Hispanic Heritage Month: R+Co Global Educator, Robert Vasquez
To celebrate Hispanic Heritage Month, we chat with Vasquez about his Latin roots, how he got his start in hair and how his heritage informs his hairstyling.
Born and raised in New York City, R+Co Global Educator Robert Vasquez had stars in his eyes as a young Puerto Rican teen, and moved to Los Angeles to pursue a dance career. Over the next 12 years, he thrived as a backup dancer, touring with such R&B legends as En Vogue and Toni Braxton—but he was ready for his next chapter: hairstylist to women as glamorous as those for whom he danced. To celebrate Hispanic Heritage Month, we chat with Vasquez about his Latin roots, how he got his start in hair and how his heritage informs his hairstyling.
What does it mean to be Latino to you?
RV: Having a strong sense of pride.
How does your heritage inspire this pride?
RV: My family is Puerto Rican. I was raised very strongly in that culture and way of life. I was always taught to be very proud of who I was—where my ancestry comes from.
Who in your life taught you take pride in your heritage?
RV: My mom and dad, of course, but I think my grandparents reinforced it because they were the ones born in Puerto Rico. Especially my grandmothers; they nurtured me. Growing up in a Latin household, it helps to have female role models. The dads and grandpas teach you to be strong, whereas the grandmothers and the mothers teach you everything else that you need to survive life.
How did you get your start as a hairstylist?
RV: After wrapping up being a professional dancer, I decided to relocate back to New York in 2003; I wanted to start fresh and live in a place where nobody knew me professionally as “Robert the Dancer” anymore. I had become aware of Garren’s work when I was a dancer, just seeing all the stuff he used to do with the supermodels and fashion magazines—I knew I really wanted to work for him. So I moved back to New York, enrolled in beauty school and, literally the day my license showed up in the mail, I applied to work at Garren New York salon. And here I am, 18 years later, still working for the man!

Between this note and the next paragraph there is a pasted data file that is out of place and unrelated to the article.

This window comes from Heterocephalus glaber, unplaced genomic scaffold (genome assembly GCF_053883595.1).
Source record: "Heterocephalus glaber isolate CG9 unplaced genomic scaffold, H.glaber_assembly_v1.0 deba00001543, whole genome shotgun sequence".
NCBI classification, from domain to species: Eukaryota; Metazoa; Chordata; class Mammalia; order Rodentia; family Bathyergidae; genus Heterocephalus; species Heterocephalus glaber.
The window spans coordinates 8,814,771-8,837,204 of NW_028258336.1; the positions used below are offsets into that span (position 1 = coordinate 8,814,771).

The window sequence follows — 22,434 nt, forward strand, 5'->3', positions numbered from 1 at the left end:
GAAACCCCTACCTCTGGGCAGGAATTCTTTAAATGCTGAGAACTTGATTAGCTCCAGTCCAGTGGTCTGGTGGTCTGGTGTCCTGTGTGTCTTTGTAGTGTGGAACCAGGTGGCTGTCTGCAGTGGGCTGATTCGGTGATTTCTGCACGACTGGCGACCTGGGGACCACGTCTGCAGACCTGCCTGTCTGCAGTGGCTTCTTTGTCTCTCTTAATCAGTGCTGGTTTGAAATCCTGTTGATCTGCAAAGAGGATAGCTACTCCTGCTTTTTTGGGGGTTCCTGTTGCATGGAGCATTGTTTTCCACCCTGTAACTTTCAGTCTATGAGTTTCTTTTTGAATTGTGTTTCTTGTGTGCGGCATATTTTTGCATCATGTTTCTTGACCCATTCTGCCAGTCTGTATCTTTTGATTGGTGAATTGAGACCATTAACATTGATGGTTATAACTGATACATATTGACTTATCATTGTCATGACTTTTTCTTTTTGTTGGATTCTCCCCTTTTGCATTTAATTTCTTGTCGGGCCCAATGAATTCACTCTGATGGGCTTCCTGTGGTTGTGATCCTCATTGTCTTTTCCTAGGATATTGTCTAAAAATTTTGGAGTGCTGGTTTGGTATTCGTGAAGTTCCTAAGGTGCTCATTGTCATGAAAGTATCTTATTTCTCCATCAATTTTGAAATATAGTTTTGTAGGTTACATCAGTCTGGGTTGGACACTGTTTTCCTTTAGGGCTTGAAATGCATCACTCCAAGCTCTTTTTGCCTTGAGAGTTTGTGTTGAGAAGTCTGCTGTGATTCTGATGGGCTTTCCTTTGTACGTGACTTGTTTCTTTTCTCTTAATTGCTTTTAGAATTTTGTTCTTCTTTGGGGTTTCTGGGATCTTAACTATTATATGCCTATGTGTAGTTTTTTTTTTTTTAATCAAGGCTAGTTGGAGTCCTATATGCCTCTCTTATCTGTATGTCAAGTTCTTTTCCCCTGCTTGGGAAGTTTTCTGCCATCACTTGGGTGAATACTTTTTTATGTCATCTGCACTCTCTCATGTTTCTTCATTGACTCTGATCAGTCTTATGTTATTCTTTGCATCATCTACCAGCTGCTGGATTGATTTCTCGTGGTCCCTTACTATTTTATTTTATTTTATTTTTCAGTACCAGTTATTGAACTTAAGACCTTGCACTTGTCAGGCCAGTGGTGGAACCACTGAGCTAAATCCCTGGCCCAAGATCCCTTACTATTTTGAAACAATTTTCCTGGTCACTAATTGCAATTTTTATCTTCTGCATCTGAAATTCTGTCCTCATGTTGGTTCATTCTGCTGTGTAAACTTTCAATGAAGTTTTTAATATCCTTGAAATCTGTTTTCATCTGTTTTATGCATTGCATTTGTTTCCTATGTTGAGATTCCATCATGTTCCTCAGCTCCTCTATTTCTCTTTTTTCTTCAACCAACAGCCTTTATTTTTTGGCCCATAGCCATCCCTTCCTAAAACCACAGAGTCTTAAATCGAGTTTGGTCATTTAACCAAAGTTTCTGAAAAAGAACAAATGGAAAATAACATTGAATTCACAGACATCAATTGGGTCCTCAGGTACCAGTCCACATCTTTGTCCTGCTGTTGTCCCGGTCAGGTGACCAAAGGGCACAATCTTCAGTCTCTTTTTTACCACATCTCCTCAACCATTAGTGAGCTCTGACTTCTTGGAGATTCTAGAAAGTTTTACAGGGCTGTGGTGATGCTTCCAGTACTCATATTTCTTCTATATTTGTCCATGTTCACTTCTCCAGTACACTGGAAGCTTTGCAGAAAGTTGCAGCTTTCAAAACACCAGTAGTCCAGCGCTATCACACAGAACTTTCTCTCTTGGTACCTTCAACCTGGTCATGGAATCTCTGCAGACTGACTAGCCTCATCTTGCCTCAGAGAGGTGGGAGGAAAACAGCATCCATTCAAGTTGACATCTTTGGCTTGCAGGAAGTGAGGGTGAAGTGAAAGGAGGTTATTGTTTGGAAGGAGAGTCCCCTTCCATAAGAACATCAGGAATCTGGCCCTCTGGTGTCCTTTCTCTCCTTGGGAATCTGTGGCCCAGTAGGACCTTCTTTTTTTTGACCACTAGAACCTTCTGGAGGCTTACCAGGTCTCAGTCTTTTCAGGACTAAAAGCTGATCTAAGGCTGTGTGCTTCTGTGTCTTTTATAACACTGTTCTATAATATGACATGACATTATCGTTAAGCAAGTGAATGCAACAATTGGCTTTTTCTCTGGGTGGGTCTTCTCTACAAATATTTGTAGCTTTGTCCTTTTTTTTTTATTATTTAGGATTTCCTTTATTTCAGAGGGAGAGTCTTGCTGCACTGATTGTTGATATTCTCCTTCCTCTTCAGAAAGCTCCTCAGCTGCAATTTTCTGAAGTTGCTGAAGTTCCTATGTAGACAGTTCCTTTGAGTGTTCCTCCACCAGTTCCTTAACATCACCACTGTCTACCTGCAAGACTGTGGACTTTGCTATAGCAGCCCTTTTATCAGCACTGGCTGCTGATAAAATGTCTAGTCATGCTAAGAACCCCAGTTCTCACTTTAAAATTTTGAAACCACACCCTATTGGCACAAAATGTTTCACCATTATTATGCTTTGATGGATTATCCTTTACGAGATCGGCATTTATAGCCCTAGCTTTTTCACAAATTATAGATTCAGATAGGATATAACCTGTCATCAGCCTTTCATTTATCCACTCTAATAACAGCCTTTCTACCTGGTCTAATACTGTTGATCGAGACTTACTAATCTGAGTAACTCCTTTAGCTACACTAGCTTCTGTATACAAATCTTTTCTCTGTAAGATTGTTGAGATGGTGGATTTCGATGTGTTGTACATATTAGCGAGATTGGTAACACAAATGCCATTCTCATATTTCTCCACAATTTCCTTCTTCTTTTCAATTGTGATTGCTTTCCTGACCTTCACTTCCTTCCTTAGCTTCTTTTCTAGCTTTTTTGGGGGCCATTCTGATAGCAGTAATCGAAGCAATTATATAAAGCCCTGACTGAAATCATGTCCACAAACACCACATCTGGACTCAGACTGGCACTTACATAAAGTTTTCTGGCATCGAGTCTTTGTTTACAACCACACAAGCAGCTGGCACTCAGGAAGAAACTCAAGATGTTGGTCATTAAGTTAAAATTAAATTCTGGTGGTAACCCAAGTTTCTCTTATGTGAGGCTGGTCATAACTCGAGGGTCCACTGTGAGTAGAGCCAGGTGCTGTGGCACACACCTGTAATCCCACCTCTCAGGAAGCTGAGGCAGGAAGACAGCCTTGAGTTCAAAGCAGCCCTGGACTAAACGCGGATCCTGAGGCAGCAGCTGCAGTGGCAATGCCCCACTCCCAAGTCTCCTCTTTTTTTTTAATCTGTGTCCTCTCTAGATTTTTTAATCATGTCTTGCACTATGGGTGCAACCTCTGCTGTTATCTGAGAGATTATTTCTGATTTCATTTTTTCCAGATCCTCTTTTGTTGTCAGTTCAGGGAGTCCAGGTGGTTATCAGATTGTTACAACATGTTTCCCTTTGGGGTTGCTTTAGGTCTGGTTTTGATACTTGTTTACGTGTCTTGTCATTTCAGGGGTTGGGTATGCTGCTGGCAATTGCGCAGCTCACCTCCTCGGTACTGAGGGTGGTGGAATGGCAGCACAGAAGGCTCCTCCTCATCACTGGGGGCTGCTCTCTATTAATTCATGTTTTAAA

What have you taken from professional dancing into hairstyling?
RV: I look at everything like it's a show. I'm trying to make people feel as glamorous as all the people who I've had the honor of performing onstage or in music videos with. I think that's really the beauty of it all. That’s really what drew me into hair—making somebody feel great knowing what it feels like to have that moment in the spotlight. When a client feels her best, she feels all eyes on her. That’s what dancing on stage gave me.
How does your Latin heritage inform your work as a hairstylist?
RV: I really understand textured hair. I dealt with a lot of family members who had that thick, curly and sometimes coarse Puerto Rican hair that I groomed into submission. What I realized was after I left my Latin bubble, a lot of other people have that type of hair; it wasn't just the Latin community. In New York, I interacted with a huge portion of the Jewish community that has a very similar hair texture. In my last audition interview to work for Garren and Thom [Priano], I took a Spanish girl as my model because I wanted them to see what I could bring to their salon.
Fun question: Is it true you were a Power Ranger?
RV: Yeah! Back in 1993 I auditioned for it—we had no idea what it was going to be. The show hired a bunch of dancers and gymnasts to [be the lead actors’ stunt stand-ins] because they figured it would be easier to teach us the choreographed fight scenes. I did it for two-and-a-half years, and then toured all over the world with the show as well. At the time, we had the most sold-out shows at Radio City Music Hall!